The project also benefits over a half million residents and businesses downstream. From its headwaters in northwestern Orange County, the Eno River flows 33 miles through Hillsborough, then Durham, and into Falls Lake, the primary water supply for the City of Raleigh and other Wake County communities. The newly protected stretch of river is also home to numerous rare aquatic species. A NC Significant Natural Heritage Area, it provides habitat for freshwater mussels and fish, including the Atlantic pigtoe, creeper, notched rainbow, and Carolina darter.
Support for the project has been provided by the City of Raleigh, the Eno River Association’s Allen Lloyd Fund for the Protection of the Upper Eno, the Margaret C. Nygard Land Acquisition Fund, and most importantly, the landowners. Grants and contributions are still being sought to defray $285,000 in the organization’s remaining out-of-pocket costs.
“The Eno River Association and its members are proud to be able to bring about this land acquisition,” says Barbara Driscoll, President of the Association. “These public-private-nonprofit partnerships are increasingly important in our land protection efforts. Conserving private lands is absolutely necessary to protect water quality and rural landscapes.”
The Eno River Association is a nationally accredited land trust that has protected more than 7,130 acres for public parks and natural resources conservation on private land in Durham and Orange counties. It is well known for its Festival for the Eno, held annually since 1980 over Independence Day weekend. The event raises funds for land and water protection and public awareness about local conservation issues.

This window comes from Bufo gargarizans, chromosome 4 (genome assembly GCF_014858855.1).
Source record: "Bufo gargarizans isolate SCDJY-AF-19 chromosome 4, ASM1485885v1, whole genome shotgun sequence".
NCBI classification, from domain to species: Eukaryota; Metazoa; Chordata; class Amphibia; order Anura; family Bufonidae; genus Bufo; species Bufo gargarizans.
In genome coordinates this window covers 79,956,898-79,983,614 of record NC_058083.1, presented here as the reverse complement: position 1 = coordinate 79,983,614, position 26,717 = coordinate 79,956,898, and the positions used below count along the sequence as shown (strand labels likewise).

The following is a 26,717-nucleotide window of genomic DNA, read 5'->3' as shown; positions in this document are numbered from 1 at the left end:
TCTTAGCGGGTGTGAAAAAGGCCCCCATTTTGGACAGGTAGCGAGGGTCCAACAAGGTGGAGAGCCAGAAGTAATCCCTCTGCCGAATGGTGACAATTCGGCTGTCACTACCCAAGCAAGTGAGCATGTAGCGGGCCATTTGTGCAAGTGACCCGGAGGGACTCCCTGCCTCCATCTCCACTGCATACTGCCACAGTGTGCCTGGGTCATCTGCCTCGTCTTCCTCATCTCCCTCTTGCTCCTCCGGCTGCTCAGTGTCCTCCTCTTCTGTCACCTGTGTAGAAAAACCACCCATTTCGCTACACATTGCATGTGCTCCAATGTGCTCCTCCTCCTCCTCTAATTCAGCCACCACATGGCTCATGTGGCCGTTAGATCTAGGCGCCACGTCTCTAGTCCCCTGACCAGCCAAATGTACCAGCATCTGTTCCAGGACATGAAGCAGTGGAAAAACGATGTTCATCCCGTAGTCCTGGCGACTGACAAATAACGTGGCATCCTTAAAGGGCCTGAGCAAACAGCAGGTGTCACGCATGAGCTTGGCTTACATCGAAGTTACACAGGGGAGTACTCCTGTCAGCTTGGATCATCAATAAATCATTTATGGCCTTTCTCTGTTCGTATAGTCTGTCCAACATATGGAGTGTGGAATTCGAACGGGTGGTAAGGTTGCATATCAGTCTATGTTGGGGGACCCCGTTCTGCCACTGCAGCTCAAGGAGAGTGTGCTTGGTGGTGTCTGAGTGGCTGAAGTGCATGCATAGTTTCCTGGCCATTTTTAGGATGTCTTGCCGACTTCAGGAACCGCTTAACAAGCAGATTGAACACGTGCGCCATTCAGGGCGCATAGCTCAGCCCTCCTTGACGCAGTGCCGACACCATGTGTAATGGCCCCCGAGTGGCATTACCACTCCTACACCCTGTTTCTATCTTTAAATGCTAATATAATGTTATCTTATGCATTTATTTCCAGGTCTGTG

LAND PROTECTED BY ENO RIVER ASSOCIATION UNLOCKS NEXT PHASE OF THE MOUNTAINS-TO-SEA TRAIL IN THE TRIANGLE
The Eno River Association secured a critical 1.9-acre conservation and trail easement on the Eno River at Pleasant Green Road on December 28. The project is a vital link in the future course of the North Carolina Mountains-to-Sea Trail (MST), fills an unprotected gap along the river, and brings the organization’s 50TH Anniversary year to a fitting and celebratory close.
The Association will donate the permanent easement, which protects over 500 feet of river frontage, to the State of North Carolina to manage as part of Eno River State Park and the NC Mountains-to-Sea Trail. Duke Energy, the Eno River Association, the Friends of the NC Mountains-to-Sea Trail, and Great Outdoor Provision Company funded the acquisition.
As a result of the project, four miles of trail will be added to the park’s existing trail system and the MST. The new section will connect the Pleasant Green access area with the Few’s Ford access at Cole Mill Road. Future plans for the site include constructing a footbridge over the river to remove hikers from the adjoining highway bridge, improving safety for park users.
Thanks to the landowners, Beth and Tandy McConnell, for making this project possible. They have made a positive and permanent impact on our river, our community, and our environment! Click here for a short video of the property.
This Video Gets to the Heart of Why Protecting the Eno is so Important
Check out this great tribute to the river we all love by the fabulous folks at Beneath Blue Skies.